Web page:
My heart is full this evening as I prepare this blog. I sit here sharing a king bed with my wife and Jared. Poor Jared is snoring loudly and I must apologize for getting personal, but it is a bit heartbreaking considering the news from the CT/PET images. We were informed that the tumor has in fact spread very rapidly into the area just behind the throat all the way down the neck to the C5 vertebrae. Images also revealed that it has recurred in its original location, as well as others in the skull base. What a daunting beast he is dealing with. He somehow remains quiet through most of it. He complains of pain periodically from the surgeries as well as a headache, but overall he just doesn't say much. Oh, what a sweet child, and to have to watch all of this is heartbreaking, but I know there are greater purposes in everything we experience in life.

When Jared was originally diagnosed he was also diagnosed with Tuberous Sclerosis Complex (TSC). This has gone unnoticed throughout the years, and upon being diagnosed, we were told that since he showed no symptoms from this disease it was irrelevant at the moment. The chordoma was first and foremost in this battle and must be dealt with immediately. Following effective chordoma treatments we would deal with the TSC, well, so we thought. It just so happens that Massachusetts General Hospital is home to one of the leading TSC doctors in the world.

Originally, it was planned to treat Jared with chemotherapy drugs that, quite frequently, have shown no effect on chordoma tumors. We were informed that due to the aggressive nature of the tumor we could have a chance, as a handful of other children had shown some response. We were nervous, but hopeful that Jared might be included in that group. It was not until the oncologist became aware that he had TSC that a second option became available.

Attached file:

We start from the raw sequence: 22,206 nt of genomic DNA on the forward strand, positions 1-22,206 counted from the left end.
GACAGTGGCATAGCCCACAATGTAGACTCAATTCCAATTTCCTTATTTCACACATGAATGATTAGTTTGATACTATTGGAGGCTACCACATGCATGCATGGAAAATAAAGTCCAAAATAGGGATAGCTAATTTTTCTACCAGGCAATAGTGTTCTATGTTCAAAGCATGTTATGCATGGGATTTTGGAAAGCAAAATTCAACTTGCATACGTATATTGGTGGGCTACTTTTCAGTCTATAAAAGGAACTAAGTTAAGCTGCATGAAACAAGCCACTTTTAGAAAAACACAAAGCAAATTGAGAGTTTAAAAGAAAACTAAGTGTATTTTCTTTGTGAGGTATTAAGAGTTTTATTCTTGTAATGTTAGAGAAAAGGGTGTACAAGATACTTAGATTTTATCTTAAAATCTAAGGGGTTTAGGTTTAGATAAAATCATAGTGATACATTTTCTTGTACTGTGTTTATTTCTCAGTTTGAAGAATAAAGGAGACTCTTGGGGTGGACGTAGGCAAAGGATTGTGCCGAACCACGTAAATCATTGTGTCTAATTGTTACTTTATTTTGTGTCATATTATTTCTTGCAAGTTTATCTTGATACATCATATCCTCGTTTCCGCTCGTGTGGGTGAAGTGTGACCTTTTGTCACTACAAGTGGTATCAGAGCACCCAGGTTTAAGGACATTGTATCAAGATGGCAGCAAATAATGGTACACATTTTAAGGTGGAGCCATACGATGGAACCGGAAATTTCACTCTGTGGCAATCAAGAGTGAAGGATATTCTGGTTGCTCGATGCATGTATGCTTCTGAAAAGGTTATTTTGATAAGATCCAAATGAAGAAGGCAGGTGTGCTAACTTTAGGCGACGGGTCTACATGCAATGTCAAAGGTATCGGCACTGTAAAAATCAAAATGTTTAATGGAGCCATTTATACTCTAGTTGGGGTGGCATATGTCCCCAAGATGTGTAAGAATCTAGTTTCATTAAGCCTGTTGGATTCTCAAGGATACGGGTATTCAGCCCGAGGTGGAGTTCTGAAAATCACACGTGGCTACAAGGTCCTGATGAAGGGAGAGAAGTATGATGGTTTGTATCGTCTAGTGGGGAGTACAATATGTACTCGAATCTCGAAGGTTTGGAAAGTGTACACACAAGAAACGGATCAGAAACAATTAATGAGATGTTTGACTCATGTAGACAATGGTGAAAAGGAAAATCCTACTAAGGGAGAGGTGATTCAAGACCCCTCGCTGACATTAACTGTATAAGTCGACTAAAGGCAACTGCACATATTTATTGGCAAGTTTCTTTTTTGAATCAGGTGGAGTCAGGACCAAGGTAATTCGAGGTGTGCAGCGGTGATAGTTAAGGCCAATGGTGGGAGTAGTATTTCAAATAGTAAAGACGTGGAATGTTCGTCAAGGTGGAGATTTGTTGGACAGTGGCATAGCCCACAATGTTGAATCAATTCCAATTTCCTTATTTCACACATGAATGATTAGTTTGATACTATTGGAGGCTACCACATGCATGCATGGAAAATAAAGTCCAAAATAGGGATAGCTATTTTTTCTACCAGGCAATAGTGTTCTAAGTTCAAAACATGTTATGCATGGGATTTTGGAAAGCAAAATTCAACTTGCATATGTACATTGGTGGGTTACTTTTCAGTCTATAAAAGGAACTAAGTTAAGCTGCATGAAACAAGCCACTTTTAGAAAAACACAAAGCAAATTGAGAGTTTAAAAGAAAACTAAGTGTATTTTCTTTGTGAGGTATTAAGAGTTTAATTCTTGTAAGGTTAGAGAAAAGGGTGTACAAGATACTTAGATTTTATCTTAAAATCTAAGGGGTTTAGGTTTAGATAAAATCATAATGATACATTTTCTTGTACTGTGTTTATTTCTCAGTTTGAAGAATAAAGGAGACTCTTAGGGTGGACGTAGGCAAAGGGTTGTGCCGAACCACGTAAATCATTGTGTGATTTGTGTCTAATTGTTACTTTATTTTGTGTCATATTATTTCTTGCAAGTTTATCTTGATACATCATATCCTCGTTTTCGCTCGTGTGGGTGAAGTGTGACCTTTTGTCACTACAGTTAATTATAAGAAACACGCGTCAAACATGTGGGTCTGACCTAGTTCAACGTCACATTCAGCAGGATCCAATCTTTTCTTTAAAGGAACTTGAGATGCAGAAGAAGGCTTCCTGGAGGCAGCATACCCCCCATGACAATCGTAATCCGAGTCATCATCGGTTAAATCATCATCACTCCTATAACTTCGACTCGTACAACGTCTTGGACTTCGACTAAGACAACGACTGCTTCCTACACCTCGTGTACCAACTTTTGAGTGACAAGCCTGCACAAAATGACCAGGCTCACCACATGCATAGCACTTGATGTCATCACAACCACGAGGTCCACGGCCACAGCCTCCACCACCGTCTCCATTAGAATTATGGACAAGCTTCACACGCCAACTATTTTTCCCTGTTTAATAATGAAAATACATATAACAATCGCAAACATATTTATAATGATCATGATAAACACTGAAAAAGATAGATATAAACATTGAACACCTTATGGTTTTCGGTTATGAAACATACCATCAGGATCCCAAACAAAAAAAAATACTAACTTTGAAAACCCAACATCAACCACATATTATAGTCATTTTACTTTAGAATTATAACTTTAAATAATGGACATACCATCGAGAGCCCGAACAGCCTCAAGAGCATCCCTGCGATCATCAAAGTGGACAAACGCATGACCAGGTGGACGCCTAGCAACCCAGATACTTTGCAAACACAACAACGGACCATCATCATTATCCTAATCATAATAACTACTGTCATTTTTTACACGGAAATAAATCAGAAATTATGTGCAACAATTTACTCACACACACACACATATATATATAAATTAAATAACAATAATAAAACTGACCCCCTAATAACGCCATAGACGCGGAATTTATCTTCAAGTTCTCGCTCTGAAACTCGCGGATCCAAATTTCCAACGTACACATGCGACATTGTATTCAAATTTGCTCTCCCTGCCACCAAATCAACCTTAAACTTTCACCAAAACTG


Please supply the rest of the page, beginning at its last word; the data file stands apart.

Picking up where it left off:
A third physician was introduced into the picture. This third physician is the world renowned TSC doctor who believes there is a very strong correlation between TSC and chordomas. She believes that TSC tumors and chordomas show metabolic similarities in the mTOR pathway. This is a pathway that apparently regulates cell proliferation. This pathway becomes deregulated in TSC and will present a risk for benign tumors to develop throughout the body. A drug call Rapamycin has been used and has been proven effective at shutting down this pathway and thereby inhibiting and decreasing the growth and size of the existing tumor. She suggested we try a daily dose of Rapamycin on Jared and strongly believes that we might be able to see some of the same results.

Jared took his first dose of Rapamycin last night. We will observe him very closely while he is taking this to make sure he is not growing worse. If his condition does not improve and his symptoms increase, everything is in place to begin chemotherapy immediately. We are excited for the prospects of decreasing the tumor size with a drug that has proven to have far fewer side effects. We are very anxious to see some improvement and be on the cutting edge of chordoma science. What a great thing this could be for others?

Wednesday, August 5, 2009

Ports are a go!

The surgery today was a success. Jared is back in his room and fast asleep. He has had a long day of no food, ear examinations, doctors,an ecocardiogram and finally the surgery to place the port in his chest for chemotherapy and a feeding tube to his stomach. We really are proud of how he has handled things. He has had his moments of being fed up with the poking and prodding, but overall he is a real champion at how he has dealt with all of this.